There are a lot of ways to make money from writing books, but for many of us who publish monographs with university presses, royalties are not one of them.  So far my name is on the cover of four books–two with university presses and two with small trade presses.  All four of those books have done well based on the relative expectations that the presses set for them.  They have all been assigned and taught in college and high school classrooms.  Through this blog and other things that I do I have been able to sell a few of them to non-academic audiences.  As might be expected, the two trade books have sold much better than the two university press books.  But in the end, I am not anywhere near the point where I can quit my day job as a college professor and start living off my royalties.  In fact, receiving a royalty statement and check in the mail–especially from the university press books–can be a very depressing experience.

With all this in mind, I thoroughly enjoyed Claire Potter‘s realistic post entitled “How We Make Money From Books.”  She encourages academics to forget about going for big advances from university presses.  At the most, you might be able to negotiate for a few thousand dollars more.  Of course many first-time authors may not get any advance.  This was the case for me with The Way of Improvement Leads Home.  Since then my advances have been small and very unimpressive.  

Claire argues, and I tend to agree with her, that instead of going with a press based on the advance, an author who wants to publish an academic book should pick a press based on the editor, the recommendations of friends, and the advertising budget or plan.  (I would add projected price point to Claire’s list).  Remember, if your academic press book sells 1000 copies it will probably be considered a huge success.

In the end, if you still want your books to work for you financially, think about the big picture.  Claire reminds academics that a book might get you tenure or promotion, resulting, of course, in a salary bump.  You may also make some extra money speaking about the book.  (Potter recommends placing speaking fees in a Vanguard Roth account–of course this does not apply to some of us who have to use the extra money to pay for braces, fix the lawnmower, pay for club volleyball, or buy school clothes).

Here is a random taste of Claire’s post:

Although university presses are always ambitious for the crossover book, it is a rare achievement, and yours probably isn’t one. Crossovers tend to target certain fields: think war, biography and presidents.  There are a few authors in every academic field who do well in the commercial publishing world (some of them very well), and there are occasional breakout hits: for example, Kate Millett’s Sexual Politics (1970) would never be published today by a commercial press, but in the early years of women’s liberation it was a mass market hit. In the contemporary landscape, it is more likely that if you publish with a commercial press now, you began by doing a good job for a university press that worked hard to get your book out there.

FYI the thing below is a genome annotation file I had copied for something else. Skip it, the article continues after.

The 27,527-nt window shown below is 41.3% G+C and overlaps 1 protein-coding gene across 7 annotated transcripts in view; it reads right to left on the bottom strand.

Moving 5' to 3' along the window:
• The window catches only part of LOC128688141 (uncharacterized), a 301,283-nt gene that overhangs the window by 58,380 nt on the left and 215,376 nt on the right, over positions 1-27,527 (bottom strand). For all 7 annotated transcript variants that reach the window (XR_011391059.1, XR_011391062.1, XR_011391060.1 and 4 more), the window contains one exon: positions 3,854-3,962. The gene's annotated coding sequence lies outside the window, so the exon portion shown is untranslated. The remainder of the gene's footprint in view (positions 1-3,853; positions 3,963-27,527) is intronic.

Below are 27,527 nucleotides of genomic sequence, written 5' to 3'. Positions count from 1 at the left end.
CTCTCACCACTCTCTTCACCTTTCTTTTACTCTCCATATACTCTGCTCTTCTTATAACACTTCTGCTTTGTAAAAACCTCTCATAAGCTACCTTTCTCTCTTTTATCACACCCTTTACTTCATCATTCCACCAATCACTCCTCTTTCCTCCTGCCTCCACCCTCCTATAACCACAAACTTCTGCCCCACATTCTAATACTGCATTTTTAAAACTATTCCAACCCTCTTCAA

Academic bestsellers are a strange genre. They are a whole different species from commercial bestsellers, and they generally do not cross over to a popular audience. An important characteristic of such books can be that they are useful to scholars across fields, and across disciplines; and that they are very well written. Somebody told me years ago that Columbia University Press sold out its first hardback run of Joan W. Scott’s Gender and the Politics of History (1988), and had declared it a bestseller: that first edition probably ran to fewer than 5,000 copies. What is more important about such a book, as you will see below, is the role it played in the author’s career, that it is still in print, and that people still teach the essays from it.
Oh yes, I almost forgot.  Congratulations on the book contract, Claire!


Being A Public Intellectual: Historians and the Public

Julian Zelizer, Princeton University

On Saturday afternoon I attended a session at AHA 2015 entitled “Being a Public Intellectual: Historians and the Public.”  There were some high-powered historians on this panel, including Peniel Joseph, Claire Potter, Julian Zelizer, Eric Foner, and Michael Kazin.  The place was packed–standing room only.

I live tweeted the session @johnfea1 and Storified the session here.

I thoroughly enjoyed this session–even found it inspiring.

In the end, the members of the panel seemed to have differing views on what the role and responsibilities of a “public intellectual.”  Peniel Joseph and Claire Potter were clearly historian-activists.  Zelizer called himself more of a “commentator” than an “activist.” (Joseph insisted that we can do both–comment and act). Foner approached his role as a public intellectual from a more traditional historical perspective. He believed that good scholarship could lead to social change.  Kazin seemed to be somewhere between Joseph/Potter and Foner.

Check out the tweets for more.